Accessing Asset Class Exposures | BetaShares

Accessing Asset Class Exposures

BY Peter Harper | 17 November 2015
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This is the fourth article in my series of posts that look at the importance of asset allocation. Previously, I’ve discussed how asset allocation is the cornerstone of active portfolio management, provided an overview on the benefits of asset allocation and given you my thoughts on implementing tactical allocations in portfolios.

This article looks to answer – after deciding you want to implement asset allocation to increase the value-add to your investment portfolio – the question of “How do I implement this?”

There is no right or wrong answer here – there are a number of ways to implement asset allocation for your portfolio and it will be up to you to determine which works best for you and the specific asset class you are trying to gain exposure to. Some common methods might include:

  1. Buying direct shares, bonds or commodities in an overseas or domestic market
  2. Buying ETFs on the ASX that provide exposure to different domestic and global asset classes
  3. Investing in traditional unlisted active or passive managed funds for exposure to different domestic and global asset classes

The other point to make here is that these implementation methodologies are not mutually exclusive in any way. You can easily use direct shares, for say Australian equities and ETFs or managed funds for bonds and international exposure.

Or, alternatively, you could blend a broad market Australian and US focussed ETF for diversified exposure with a few high conviction direct shares both here and in the US for some additional “stock picking alpha”.

Why ETFs may be useful to you in implementing Asset Allocation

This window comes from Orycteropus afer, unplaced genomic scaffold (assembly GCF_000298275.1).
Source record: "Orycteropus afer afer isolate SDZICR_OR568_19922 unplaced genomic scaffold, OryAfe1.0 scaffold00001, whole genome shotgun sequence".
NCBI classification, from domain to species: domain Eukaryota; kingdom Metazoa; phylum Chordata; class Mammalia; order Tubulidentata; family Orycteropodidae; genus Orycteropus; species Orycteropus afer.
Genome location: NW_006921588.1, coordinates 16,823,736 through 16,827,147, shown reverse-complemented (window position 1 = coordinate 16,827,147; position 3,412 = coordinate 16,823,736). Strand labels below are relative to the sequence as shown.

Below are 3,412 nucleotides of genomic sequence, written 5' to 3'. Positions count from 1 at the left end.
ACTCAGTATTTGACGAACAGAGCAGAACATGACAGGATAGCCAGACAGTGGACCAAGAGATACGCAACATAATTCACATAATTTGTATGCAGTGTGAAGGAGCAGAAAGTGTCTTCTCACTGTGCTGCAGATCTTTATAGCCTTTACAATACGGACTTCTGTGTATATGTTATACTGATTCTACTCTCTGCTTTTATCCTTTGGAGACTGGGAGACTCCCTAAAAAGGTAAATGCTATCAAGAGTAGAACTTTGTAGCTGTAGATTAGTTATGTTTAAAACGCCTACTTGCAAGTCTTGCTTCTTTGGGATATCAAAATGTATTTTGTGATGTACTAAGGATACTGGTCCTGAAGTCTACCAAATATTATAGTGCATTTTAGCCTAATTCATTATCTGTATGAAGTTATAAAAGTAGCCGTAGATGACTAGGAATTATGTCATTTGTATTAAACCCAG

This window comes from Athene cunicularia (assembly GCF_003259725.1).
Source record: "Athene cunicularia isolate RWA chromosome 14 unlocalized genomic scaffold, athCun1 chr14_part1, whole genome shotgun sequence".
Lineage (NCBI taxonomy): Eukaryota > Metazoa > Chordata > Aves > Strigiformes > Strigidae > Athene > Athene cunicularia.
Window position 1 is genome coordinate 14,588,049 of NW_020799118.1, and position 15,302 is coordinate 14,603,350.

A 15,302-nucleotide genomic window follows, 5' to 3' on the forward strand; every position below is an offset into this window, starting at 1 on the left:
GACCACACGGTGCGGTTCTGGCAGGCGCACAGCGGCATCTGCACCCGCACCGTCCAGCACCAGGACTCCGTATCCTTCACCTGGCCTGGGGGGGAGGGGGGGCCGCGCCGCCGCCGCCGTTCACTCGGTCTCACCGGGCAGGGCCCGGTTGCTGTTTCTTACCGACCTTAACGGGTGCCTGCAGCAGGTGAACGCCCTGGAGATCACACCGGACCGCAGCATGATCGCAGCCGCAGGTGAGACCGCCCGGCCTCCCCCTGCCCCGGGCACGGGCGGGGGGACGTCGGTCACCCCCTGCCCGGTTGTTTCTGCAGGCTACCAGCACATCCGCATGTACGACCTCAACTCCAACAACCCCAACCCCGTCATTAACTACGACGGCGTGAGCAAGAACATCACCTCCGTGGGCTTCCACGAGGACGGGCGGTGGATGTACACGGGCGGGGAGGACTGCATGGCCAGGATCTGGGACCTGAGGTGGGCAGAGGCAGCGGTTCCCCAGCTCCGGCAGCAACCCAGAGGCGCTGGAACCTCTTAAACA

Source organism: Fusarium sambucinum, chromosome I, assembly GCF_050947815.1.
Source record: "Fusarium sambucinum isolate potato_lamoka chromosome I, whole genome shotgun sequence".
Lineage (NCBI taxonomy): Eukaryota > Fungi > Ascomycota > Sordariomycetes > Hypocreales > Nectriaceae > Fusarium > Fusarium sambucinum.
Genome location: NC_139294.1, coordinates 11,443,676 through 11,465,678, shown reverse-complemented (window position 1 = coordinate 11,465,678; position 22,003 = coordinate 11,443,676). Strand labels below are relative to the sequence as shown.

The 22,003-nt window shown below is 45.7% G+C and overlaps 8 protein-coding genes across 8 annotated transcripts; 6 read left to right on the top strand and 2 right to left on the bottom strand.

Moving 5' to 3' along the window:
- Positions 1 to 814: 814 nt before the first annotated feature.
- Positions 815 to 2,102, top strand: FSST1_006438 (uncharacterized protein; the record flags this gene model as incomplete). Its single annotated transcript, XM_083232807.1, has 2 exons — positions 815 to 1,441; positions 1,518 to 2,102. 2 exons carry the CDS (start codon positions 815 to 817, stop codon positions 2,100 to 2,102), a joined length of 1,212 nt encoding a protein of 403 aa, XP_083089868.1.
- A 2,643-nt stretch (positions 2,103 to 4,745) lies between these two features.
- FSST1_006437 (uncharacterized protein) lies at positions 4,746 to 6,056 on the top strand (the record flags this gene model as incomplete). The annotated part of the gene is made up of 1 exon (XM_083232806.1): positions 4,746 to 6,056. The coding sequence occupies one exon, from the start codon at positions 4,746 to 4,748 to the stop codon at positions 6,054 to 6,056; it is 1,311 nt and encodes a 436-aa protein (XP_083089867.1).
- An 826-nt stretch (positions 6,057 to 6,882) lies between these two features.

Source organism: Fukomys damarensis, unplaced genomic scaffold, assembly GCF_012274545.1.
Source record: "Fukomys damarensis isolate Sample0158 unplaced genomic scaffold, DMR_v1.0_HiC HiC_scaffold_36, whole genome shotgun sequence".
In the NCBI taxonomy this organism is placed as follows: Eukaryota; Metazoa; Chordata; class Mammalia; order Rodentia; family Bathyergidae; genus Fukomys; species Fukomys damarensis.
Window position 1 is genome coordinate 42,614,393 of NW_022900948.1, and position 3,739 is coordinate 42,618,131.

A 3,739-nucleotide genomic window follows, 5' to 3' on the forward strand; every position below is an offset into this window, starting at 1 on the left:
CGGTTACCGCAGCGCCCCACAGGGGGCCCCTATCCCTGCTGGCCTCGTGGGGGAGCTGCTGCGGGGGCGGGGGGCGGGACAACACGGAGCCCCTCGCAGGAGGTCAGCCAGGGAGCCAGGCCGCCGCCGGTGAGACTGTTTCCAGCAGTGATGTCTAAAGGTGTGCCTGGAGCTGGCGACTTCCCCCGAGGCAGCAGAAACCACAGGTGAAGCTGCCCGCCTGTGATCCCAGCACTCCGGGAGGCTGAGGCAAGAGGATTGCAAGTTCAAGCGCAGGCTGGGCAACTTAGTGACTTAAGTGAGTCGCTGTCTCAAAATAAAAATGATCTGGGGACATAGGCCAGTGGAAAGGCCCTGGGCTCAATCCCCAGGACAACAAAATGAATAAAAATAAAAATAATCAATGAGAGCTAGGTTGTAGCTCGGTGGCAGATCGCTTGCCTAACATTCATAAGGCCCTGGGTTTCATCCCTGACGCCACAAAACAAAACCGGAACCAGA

As mentioned previously, we would not expect, nor suggest, you use ETFs exclusively for your asset allocation, but we should highlight the benefits they can provide that make them attractive asset allocation tools. There is a reason why ETFs are so heavily used by offshore wealth managers and often comprise more than 35% of all value traded on the NYSE on a given day. Benefits of Australian ETFs include:

  1. They are quoted on the ASX like a share meaning that, irrespective of their asset class exposure, they can be purchased as simply as an Australian equity for clients
  2. They provide instant access to many asset classes including:
    asset_allocation2
  3. They can be bought or sold during the trading day, allowing potentially sizeable transactions into and out of an asset class with ease.
  4. They can provide instant diversification to an asset class or geographic region (although you may also choose to add some high conviction single stock positions for additional potential alpha).
  5. They are amongst the lowest cost investment tools available.
  6. They are vanilla instruments that are easily explained to clients and require no additional account set-up documentation over and above a standard equity account.
  7. They are highly transparent – Holdings are disclosed daily providing certainty over what exposure you hold. This benefit is shared by direct equity holdings but not by most traditional managed funds which may run opaque portfolios with holdings only reported quarterly in arrears.

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